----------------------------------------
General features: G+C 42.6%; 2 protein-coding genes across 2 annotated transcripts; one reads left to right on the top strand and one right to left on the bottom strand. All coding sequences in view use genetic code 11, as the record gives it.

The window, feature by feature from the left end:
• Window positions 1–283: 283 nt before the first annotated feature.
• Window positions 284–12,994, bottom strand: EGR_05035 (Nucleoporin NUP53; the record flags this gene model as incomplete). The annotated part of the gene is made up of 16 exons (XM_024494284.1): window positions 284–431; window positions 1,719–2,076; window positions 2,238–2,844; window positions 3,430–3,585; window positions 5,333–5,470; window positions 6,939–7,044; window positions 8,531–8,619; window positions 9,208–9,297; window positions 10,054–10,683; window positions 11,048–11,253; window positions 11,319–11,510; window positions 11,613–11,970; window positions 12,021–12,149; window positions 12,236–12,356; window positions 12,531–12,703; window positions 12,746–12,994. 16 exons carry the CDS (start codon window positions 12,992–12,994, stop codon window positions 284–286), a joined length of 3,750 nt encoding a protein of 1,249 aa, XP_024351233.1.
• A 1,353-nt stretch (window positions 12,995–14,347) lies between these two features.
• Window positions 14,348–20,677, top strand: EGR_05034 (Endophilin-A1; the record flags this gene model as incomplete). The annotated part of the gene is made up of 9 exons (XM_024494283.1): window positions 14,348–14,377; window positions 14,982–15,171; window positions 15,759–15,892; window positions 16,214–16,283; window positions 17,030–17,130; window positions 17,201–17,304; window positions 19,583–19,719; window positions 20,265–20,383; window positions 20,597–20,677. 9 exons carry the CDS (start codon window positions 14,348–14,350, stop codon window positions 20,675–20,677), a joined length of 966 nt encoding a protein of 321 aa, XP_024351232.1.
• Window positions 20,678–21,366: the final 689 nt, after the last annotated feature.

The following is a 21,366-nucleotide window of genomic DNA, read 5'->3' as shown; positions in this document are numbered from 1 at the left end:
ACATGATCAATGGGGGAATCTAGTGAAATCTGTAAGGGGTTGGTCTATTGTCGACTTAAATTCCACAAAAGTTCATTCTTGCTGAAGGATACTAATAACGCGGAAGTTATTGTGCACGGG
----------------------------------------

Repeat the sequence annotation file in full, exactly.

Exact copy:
General features: G+C 42.6%; 2 protein-coding genes across 2 annotated transcripts; one reads left to right on the top strand and one right to left on the bottom strand. All coding sequences in view use genetic code 11, as the record gives it.

The window, feature by feature from the left end:
• Window positions 1–283: 283 nt before the first annotated feature.
• Window positions 284–12,994, bottom strand: EGR_05035 (Nucleoporin NUP53; the record flags this gene model as incomplete). The annotated part of the gene is made up of 16 exons (XM_024494284.1): window positions 284–431; window positions 1,719–2,076; window positions 2,238–2,844; window positions 3,430–3,585; window positions 5,333–5,470; window positions 6,939–7,044; window positions 8,531–8,619; window positions 9,208–9,297; window positions 10,054–10,683; window positions 11,048–11,253; window positions 11,319–11,510; window positions 11,613–11,970; window positions 12,021–12,149; window positions 12,236–12,356; window positions 12,531–12,703; window positions 12,746–12,994. 16 exons carry the CDS (start codon window positions 12,992–12,994, stop codon window positions 284–286), a joined length of 3,750 nt encoding a protein of 1,249 aa, XP_024351233.1.
• A 1,353-nt stretch (window positions 12,995–14,347) lies between these two features.
• Window positions 14,348–20,677, top strand: EGR_05034 (Endophilin-A1; the record flags this gene model as incomplete). The annotated part of the gene is made up of 9 exons (XM_024494283.1): window positions 14,348–14,377; window positions 14,982–15,171; window positions 15,759–15,892; window positions 16,214–16,283; window positions 17,030–17,130; window positions 17,201–17,304; window positions 19,583–19,719; window positions 20,265–20,383; window positions 20,597–20,677. 9 exons carry the CDS (start codon window positions 14,348–14,350, stop codon window positions 20,675–20,677), a joined length of 966 nt encoding a protein of 321 aa, XP_024351232.1.
• Window positions 20,678–21,366: the final 689 nt, after the last annotated feature.

The following is a 21,366-nucleotide window of genomic DNA, read 5'->3' as shown; positions in this document are numbered from 1 at the left end:
ACATGATCAATGGGGGAATCTAGTGAAATCTGTAAGGGGTTGGTCTATTGTCGACTTAAATTCCACAAAAGTTCATTCTTGCTGAAGGATACTAATAACGCGGAAGTTATTGTGCACGGG